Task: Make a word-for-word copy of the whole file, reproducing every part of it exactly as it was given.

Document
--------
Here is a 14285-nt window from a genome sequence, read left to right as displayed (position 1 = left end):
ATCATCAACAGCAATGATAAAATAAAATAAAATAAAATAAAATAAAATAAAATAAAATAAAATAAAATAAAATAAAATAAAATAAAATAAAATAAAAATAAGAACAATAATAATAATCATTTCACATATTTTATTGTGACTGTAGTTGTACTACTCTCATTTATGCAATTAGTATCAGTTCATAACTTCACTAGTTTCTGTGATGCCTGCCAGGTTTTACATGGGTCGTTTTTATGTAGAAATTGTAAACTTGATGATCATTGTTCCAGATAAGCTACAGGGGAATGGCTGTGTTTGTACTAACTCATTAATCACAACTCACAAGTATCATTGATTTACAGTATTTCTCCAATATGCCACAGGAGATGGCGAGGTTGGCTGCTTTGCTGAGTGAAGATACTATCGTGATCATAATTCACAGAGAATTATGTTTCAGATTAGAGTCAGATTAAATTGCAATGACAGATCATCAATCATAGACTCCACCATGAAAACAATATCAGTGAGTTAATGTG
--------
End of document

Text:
Here is a 14285-nt window from a genome sequence, read left to right as displayed (position 1 = left end):
ATCATCAACAGCAATGATAAAATAAAATAAAATAAAATAAAATAAAATAAAATAAAATAAAATAAAATAAAATAAAATAAAATAAAATAAAATAAAAATAAGAACAATAATAATAATCATTTCACATATTTTATTGTGACTGTAGTTGTACTACTCTCATTTATGCAATTAGTATCAGTTCATAACTTCACTAGTTTCTGTGATGCCTGCCAGGTTTTACATGGGTCGTTTTTATGTAGAAATTGTAAACTTGATGATCATTGTTCCAGATAAGCTACAGGGGAATGGCTGTGTTTGTACTAACTCATTAATCACAACTCACAAGTATCATTGATTTACAGTATTTCTCCAATATGCCACAGGAGATGGCGAGGTTGGCTGCTTTGCTGAGTGAAGATACTATCGTGATCATAATTCACAGAGAATTATGTTTCAGATTAGAGTCAGATTAAATTGCAATGACAGATCATCAATCATAGACTCCACCATGAAAACAATATCAGTGAGTTAATGTG